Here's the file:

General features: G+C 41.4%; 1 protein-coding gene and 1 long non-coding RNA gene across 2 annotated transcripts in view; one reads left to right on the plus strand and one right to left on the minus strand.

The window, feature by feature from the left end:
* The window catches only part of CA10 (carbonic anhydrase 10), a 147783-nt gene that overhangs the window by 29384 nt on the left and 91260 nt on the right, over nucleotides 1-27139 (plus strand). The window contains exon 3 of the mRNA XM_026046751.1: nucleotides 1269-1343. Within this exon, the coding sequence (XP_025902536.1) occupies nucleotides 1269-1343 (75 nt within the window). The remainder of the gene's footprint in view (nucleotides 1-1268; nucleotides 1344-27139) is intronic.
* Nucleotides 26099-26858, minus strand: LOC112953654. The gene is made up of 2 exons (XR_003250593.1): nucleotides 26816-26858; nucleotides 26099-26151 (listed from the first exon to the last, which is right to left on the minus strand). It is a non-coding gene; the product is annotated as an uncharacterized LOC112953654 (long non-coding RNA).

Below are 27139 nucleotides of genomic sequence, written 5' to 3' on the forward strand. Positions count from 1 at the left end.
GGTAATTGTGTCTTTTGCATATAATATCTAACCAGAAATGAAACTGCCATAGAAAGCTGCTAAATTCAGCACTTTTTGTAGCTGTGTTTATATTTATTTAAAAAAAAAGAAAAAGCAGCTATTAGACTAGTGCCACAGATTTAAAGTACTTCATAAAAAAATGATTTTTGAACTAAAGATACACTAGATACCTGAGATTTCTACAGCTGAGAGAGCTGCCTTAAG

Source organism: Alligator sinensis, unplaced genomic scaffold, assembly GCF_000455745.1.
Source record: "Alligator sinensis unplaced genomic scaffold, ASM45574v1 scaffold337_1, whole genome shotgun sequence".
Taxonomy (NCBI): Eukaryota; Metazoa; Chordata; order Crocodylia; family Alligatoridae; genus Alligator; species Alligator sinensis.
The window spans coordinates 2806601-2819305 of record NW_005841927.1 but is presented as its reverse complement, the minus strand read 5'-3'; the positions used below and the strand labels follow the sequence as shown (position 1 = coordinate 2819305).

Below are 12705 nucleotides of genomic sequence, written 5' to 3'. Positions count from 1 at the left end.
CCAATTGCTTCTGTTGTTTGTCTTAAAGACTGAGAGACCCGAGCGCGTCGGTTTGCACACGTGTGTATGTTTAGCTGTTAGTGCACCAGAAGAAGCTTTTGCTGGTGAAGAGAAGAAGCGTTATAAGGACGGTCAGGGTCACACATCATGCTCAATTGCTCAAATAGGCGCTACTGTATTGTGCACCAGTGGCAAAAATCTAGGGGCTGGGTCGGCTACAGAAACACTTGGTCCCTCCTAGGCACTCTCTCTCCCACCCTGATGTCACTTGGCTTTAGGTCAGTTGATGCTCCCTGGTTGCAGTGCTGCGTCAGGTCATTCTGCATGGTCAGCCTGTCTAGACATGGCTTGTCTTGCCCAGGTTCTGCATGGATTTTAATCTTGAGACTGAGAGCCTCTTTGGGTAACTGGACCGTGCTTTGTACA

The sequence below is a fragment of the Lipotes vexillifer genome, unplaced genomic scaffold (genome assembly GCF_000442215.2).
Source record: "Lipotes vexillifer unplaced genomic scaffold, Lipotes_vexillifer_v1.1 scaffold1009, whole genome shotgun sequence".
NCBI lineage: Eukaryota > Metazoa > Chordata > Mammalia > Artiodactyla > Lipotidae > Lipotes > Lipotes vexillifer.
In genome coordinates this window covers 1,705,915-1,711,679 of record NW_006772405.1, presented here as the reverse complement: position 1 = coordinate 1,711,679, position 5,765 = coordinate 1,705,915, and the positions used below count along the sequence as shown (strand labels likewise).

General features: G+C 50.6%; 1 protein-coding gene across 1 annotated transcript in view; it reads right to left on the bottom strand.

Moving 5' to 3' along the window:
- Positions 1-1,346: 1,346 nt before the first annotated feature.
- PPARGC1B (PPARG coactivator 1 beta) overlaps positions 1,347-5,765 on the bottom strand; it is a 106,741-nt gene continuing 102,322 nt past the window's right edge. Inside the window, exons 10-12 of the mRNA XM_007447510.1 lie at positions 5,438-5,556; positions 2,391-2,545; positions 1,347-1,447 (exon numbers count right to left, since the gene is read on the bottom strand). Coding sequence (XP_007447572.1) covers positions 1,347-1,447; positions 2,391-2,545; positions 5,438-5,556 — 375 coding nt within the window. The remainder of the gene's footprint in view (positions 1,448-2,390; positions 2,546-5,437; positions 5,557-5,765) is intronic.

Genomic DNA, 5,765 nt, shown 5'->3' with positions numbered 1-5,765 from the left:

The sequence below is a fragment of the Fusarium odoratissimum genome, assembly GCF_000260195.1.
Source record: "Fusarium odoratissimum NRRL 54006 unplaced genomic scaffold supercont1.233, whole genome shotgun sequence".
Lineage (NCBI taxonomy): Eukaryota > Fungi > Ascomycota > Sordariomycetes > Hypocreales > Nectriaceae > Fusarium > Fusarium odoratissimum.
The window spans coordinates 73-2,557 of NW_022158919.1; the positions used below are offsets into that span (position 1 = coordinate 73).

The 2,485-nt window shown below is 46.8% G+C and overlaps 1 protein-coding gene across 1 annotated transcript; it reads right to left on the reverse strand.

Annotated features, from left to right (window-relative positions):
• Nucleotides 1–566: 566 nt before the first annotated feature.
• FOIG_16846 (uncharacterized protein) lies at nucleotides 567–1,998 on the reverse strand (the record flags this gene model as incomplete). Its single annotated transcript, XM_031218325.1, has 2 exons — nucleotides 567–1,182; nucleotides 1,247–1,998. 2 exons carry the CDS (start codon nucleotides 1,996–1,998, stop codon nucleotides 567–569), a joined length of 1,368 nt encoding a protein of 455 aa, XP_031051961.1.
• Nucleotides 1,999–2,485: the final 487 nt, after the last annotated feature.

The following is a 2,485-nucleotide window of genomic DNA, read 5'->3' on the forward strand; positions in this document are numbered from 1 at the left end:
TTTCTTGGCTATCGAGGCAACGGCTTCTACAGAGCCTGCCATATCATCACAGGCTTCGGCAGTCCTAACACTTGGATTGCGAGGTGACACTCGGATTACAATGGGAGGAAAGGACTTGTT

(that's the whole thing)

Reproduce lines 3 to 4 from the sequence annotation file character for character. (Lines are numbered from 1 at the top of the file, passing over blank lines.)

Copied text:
* The window catches only part of CA10 (carbonic anhydrase 10), a 147783-nt gene that overhangs the window by 29384 nt on the left and 91260 nt on the right, over nucleotides 1-27139 (plus strand). The window contains exon 3 of the mRNA XM_026046751.1: nucleotides 1269-1343. Within this exon, the coding sequence (XP_025902536.1) occupies nucleotides 1269-1343 (75 nt within the window). The remainder of the gene's footprint in view (nucleotides 1-1268; nucleotides 1344-27139) is intronic.
* Nucleotides 26099-26858, minus strand: LOC112953654. The gene is made up of 2 exons (XR_003250593.1): nucleotides 26816-26858; nucleotides 26099-26151 (listed from the first exon to the last, which is right to left on the minus strand). It is a non-coding gene; the product is annotated as an uncharacterized LOC112953654 (long non-coding RNA).